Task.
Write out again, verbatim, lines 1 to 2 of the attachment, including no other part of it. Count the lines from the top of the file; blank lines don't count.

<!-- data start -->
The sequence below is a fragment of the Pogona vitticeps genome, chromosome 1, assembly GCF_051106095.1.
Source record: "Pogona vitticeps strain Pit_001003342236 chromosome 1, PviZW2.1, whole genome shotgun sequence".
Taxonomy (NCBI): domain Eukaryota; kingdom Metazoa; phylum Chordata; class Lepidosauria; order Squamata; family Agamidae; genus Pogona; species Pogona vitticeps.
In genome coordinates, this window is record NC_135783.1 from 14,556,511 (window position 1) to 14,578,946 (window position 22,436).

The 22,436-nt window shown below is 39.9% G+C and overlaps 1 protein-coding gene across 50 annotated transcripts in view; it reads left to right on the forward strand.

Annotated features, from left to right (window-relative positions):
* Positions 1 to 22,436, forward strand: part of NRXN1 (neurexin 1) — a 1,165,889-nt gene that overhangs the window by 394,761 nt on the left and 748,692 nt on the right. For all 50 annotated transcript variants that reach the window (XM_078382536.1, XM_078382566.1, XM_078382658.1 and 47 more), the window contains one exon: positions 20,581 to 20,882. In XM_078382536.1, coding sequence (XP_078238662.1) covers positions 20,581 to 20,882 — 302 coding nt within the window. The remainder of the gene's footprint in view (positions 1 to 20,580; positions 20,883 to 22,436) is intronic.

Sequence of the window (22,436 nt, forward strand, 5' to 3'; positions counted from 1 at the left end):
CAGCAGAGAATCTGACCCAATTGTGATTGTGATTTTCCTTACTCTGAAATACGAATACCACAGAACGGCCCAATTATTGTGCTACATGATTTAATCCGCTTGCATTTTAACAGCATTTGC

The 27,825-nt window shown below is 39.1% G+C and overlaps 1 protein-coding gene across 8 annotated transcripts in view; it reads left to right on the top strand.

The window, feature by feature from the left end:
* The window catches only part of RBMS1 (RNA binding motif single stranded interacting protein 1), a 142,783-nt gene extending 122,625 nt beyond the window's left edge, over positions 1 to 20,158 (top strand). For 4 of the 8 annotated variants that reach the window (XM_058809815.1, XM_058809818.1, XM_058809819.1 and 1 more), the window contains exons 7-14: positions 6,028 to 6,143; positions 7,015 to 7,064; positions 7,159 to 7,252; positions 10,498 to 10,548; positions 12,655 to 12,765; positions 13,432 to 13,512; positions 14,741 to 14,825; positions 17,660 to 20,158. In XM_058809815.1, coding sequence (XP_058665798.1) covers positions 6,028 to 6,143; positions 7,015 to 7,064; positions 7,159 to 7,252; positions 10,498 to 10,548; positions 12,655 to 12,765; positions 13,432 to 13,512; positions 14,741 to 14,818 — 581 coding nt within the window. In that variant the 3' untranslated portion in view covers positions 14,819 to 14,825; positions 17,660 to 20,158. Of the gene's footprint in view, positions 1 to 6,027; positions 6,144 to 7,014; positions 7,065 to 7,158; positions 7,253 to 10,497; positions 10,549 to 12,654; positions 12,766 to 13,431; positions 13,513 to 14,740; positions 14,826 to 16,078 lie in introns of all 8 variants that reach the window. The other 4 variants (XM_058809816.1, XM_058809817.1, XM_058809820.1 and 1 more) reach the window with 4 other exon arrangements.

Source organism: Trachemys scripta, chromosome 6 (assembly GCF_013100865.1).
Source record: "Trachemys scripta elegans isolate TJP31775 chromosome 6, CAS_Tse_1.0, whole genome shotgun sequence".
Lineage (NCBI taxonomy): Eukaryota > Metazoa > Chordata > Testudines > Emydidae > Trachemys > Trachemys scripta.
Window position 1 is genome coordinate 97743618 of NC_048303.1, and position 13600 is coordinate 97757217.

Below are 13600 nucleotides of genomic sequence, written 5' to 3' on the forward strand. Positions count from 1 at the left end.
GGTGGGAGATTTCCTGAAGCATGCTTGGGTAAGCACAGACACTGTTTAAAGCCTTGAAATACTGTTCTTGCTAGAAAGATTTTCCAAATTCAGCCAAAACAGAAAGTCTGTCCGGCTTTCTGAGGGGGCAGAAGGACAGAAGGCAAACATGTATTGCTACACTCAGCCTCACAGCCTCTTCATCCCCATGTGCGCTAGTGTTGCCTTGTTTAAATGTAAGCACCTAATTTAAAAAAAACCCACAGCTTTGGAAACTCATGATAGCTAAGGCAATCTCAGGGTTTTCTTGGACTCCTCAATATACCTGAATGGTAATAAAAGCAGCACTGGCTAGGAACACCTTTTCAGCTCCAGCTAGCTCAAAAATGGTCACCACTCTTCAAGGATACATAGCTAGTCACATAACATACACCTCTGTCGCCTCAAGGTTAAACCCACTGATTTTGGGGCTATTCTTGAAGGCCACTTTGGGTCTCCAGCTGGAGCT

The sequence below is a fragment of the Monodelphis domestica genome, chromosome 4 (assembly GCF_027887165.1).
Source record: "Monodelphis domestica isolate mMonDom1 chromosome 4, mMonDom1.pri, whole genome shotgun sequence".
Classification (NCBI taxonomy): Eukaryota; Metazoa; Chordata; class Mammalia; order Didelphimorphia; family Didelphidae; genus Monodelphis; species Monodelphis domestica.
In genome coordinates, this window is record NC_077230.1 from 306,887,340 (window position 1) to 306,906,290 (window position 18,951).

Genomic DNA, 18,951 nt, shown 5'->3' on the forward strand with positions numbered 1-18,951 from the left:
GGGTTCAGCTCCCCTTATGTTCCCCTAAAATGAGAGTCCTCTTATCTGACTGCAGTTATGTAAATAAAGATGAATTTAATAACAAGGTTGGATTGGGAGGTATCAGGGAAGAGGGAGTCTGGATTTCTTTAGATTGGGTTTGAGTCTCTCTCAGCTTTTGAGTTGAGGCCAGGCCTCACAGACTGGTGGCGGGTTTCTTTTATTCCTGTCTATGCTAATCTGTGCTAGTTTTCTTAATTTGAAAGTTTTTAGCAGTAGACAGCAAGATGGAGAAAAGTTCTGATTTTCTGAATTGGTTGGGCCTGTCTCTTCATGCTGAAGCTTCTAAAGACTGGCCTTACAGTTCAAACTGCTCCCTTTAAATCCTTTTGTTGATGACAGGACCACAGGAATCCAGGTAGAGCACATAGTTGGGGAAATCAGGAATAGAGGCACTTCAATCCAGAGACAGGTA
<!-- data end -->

The sequence below is a fragment of the Pogona vitticeps genome, chromosome 1, assembly GCF_051106095.1.
Source record: "Pogona vitticeps strain Pit_001003342236 chromosome 1, PviZW2.1, whole genome shotgun sequence".